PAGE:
This is the first of my reviews on the professors I’ve had while an MBA student at Santa Clara University’s Leavey School of Business. There are lots of sites out there that provide feedback and rates – ratemyprofessor is the most notable. The SantaClaraMBA Yahoo group also has a big database of comments and lots of additional information in its message archive. But only here can I write as much as I want 🙂
I review professors from a variety of perspectives. First, I explain the context(s) under which I took the class. Time of year, time of day, etc. Then I talk about the quality of the class and the professor, and finally about the professor as a person. After all, we are trying to learn about our interactions with people, so knowing that side of a teacher is critical, too. So these would be interactions outside the classroom, etc.
I just this evening finished my final exam for Economics 401 (macro) with Professor Dongsoo Shin. This is Spring quarter 2008, and it was during the one and only offered time, 5:30. Professor Shin is an Assistant Professor with the Economics Department, does most of his research in game theory, and seems to teach only in the spring. I took it on Monday and Wednesday, along with two other courses covering all four instructional days of the week. So it was a heavy load.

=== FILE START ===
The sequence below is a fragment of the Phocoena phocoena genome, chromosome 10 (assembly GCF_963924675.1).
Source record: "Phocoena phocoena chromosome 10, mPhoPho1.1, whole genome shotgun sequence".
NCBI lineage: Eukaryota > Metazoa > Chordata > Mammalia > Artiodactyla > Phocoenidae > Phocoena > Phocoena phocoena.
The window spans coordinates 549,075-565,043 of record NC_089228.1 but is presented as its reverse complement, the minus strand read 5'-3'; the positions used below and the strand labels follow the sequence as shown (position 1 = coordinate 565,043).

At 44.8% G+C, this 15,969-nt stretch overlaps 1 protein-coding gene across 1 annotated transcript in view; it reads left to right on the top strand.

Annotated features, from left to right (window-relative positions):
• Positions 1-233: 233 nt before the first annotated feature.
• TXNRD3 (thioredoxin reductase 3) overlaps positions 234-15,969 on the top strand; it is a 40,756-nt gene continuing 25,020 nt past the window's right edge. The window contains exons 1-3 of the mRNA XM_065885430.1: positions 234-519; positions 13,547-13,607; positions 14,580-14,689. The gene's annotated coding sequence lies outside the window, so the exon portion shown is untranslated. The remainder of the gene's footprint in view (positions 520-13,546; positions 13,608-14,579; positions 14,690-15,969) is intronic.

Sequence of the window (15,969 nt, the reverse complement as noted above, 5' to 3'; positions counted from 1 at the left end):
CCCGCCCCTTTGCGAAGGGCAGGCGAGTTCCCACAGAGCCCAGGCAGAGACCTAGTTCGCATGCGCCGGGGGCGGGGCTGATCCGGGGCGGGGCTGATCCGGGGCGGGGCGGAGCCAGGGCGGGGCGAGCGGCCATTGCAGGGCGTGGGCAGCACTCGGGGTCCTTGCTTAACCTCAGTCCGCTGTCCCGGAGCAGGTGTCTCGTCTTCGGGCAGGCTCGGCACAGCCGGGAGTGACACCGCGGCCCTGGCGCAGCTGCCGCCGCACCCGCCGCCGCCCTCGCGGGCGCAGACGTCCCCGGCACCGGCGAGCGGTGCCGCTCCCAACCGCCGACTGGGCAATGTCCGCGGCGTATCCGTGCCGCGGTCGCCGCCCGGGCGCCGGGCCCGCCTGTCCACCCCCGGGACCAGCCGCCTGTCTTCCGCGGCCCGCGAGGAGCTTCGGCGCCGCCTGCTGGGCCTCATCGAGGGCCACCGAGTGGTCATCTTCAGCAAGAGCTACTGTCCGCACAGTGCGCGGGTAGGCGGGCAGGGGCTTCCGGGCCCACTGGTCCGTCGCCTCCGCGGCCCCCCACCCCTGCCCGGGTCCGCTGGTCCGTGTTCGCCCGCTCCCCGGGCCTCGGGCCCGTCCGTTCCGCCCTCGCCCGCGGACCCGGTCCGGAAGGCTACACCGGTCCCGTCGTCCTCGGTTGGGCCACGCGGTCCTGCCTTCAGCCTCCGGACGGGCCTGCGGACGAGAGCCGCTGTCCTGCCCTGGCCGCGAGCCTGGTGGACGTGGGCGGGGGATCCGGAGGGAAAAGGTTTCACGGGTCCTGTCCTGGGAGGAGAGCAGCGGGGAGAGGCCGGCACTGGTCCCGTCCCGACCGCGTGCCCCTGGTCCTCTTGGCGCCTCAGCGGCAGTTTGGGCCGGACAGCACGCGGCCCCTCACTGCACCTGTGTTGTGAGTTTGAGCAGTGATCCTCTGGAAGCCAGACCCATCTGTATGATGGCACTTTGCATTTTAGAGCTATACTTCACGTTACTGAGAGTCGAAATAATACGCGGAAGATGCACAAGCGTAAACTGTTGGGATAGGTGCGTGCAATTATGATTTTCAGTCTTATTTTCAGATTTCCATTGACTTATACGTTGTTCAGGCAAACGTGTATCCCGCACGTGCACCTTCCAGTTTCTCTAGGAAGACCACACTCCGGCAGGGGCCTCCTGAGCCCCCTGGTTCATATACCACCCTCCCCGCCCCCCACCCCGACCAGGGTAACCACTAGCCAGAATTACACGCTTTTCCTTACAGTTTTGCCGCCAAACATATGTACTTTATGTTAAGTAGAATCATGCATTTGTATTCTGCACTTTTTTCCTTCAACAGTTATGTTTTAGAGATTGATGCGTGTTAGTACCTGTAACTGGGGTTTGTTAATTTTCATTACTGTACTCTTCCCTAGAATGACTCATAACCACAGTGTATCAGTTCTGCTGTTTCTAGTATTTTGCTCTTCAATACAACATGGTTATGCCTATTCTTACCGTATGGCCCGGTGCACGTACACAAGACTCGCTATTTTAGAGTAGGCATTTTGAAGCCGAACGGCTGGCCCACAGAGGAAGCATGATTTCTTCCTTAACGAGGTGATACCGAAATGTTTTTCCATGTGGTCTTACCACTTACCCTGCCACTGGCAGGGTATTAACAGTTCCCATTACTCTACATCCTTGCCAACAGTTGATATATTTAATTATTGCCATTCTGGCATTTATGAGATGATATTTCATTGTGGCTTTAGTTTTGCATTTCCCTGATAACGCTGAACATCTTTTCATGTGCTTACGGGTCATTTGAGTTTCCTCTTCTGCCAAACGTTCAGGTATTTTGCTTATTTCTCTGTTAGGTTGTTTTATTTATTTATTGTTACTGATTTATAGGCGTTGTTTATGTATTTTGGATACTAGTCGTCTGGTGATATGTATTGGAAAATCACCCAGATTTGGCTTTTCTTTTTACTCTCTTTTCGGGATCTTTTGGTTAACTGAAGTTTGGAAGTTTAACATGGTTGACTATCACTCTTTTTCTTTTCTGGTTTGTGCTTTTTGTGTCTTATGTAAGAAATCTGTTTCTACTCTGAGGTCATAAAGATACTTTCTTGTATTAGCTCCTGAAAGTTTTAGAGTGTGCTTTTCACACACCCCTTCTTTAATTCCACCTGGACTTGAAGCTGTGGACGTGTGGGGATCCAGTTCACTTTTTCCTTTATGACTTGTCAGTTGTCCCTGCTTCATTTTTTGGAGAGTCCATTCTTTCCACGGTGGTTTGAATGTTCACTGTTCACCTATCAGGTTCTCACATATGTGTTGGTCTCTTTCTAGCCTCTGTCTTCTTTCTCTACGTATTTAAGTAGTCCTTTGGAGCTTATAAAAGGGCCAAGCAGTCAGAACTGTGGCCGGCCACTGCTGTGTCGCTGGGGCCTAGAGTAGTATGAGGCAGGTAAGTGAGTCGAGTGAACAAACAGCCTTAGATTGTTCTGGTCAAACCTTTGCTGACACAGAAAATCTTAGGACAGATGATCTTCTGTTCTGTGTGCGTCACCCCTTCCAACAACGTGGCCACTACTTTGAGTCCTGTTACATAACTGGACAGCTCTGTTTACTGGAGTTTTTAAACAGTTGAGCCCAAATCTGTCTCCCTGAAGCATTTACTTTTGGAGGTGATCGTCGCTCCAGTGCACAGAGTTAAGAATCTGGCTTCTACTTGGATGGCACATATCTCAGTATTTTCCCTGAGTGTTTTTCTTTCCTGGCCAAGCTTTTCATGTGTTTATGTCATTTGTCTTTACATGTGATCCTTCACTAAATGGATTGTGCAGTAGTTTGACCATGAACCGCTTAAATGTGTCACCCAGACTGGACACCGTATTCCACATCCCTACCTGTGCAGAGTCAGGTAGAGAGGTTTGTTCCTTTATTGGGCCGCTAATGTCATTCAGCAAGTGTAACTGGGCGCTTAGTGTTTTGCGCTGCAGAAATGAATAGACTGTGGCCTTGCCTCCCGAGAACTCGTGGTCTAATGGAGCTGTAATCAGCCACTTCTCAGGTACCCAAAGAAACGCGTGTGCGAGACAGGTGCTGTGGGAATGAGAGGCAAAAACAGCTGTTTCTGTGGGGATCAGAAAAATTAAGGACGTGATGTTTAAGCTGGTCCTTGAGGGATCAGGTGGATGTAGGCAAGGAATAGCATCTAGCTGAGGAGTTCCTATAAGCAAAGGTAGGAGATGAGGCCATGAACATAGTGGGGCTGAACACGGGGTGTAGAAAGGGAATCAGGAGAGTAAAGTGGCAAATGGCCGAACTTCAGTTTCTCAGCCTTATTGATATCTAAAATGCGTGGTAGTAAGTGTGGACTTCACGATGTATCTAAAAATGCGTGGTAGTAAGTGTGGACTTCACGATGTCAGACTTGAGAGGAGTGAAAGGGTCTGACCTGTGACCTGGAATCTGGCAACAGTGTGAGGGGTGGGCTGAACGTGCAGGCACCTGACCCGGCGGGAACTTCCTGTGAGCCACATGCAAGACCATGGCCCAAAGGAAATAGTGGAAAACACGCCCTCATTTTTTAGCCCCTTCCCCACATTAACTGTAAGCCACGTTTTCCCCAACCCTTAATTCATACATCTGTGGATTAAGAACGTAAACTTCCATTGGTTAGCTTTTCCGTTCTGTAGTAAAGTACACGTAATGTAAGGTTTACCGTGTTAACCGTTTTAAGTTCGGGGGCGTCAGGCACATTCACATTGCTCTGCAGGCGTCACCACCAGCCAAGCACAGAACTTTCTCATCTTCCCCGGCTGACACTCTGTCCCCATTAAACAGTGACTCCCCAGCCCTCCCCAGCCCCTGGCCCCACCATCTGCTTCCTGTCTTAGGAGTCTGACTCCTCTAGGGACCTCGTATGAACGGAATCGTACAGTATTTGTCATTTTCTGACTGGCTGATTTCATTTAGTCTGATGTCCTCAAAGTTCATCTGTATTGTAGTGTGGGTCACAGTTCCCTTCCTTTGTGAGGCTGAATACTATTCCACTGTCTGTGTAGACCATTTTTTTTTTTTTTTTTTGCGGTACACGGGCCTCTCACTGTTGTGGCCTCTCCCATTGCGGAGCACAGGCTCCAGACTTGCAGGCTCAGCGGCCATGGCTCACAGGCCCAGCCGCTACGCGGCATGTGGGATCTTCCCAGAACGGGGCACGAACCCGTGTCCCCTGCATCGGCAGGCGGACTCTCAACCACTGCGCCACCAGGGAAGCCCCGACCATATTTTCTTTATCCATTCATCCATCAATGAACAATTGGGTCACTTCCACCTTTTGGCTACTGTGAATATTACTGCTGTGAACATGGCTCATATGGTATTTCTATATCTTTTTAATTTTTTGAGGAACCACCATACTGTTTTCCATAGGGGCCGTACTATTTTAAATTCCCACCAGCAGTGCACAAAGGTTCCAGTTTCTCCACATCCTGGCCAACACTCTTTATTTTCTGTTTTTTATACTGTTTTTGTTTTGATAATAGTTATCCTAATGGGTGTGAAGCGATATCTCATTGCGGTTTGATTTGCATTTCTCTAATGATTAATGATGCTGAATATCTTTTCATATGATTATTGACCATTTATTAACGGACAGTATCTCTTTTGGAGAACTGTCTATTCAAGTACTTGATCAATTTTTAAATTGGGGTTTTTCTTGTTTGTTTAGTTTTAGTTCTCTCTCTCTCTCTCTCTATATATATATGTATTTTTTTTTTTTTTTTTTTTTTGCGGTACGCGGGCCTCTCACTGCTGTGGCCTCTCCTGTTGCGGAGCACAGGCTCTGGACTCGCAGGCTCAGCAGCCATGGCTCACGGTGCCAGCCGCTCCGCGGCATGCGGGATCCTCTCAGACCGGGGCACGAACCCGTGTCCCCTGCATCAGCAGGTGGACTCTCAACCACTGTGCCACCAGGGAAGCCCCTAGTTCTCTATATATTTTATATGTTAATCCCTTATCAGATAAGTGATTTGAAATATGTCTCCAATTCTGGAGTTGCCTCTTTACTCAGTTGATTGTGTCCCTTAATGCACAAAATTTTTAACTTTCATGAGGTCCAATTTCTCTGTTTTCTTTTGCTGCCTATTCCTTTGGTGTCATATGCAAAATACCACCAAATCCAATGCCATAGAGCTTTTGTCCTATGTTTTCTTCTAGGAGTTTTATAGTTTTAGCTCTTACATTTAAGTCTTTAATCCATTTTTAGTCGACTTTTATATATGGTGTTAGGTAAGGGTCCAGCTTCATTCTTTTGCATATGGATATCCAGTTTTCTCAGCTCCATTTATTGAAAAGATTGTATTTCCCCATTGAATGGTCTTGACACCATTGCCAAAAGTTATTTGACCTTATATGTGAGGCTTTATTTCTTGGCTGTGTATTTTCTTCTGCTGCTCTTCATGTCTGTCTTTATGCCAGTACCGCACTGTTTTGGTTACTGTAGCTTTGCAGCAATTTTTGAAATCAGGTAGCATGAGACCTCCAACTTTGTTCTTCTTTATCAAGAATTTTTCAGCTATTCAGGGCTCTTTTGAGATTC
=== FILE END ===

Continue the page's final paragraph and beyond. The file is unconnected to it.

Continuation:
Them’s the facts. Now read on for the review.
Econ 401 is a pretty straightforward course. Supply, demand, types of competition (perfect, monopoly, monopolistic competition). And, at the end, game theory and Nash Equilibria (this is Shin’s area of expertise so we spend a fair amount on this topic, which is actually quite dense).
I’ll be honest – I took the course with Shin because I did not want to take the course with one of the other professors, who is known for being especially difficult for the sake of being difficult. I had heard that Shin was pretty good, though, so I wasn’t taking the course because he was easy, per se (and he was not). It was also the right timing – I needed to keep moving on my required courses, and the others were not available. This summer, for instance, is when I’m starting my Marketing track. Then I’ll be able to keep moving along in that field.
The course was quite in-depth, but it also required a lot of independent, conscientious work in order to keep up. Shin assigns not a lot of homework but very on-topic, but does not collect any of it. So you have to do it yourself and keep up. He suggests taking notes in class, then immediate rewriting at least a slimmed down version of them that same evening to help cement the ideas. I found that doing the homework did the same, and it exercised my ability to recollect something covered during the week.
Shin keeps the class lively and energized with his own enthusiasm for the topic, and with little stories that make it more accessible. He gives examples of the topics involving himself and actually people. For example, when discussing Dead Weight Loss, which is a part of the economic market that is just wasted due to some factor, he gave a great example. Let’s say he’s waiting in line to buy popcorn at the movies. He hates lines. He is willing to pay $20 to jump ahead and get the $5 popcorn. But the line at the theater doesn’t work that way, so he waits and pays the $5. Well, the theater just lost out on $15 – that’s a dead weight loss. So he draws the lines, uses different colored chalk to show the areas, then gives us this “real world” example which makes a big difference.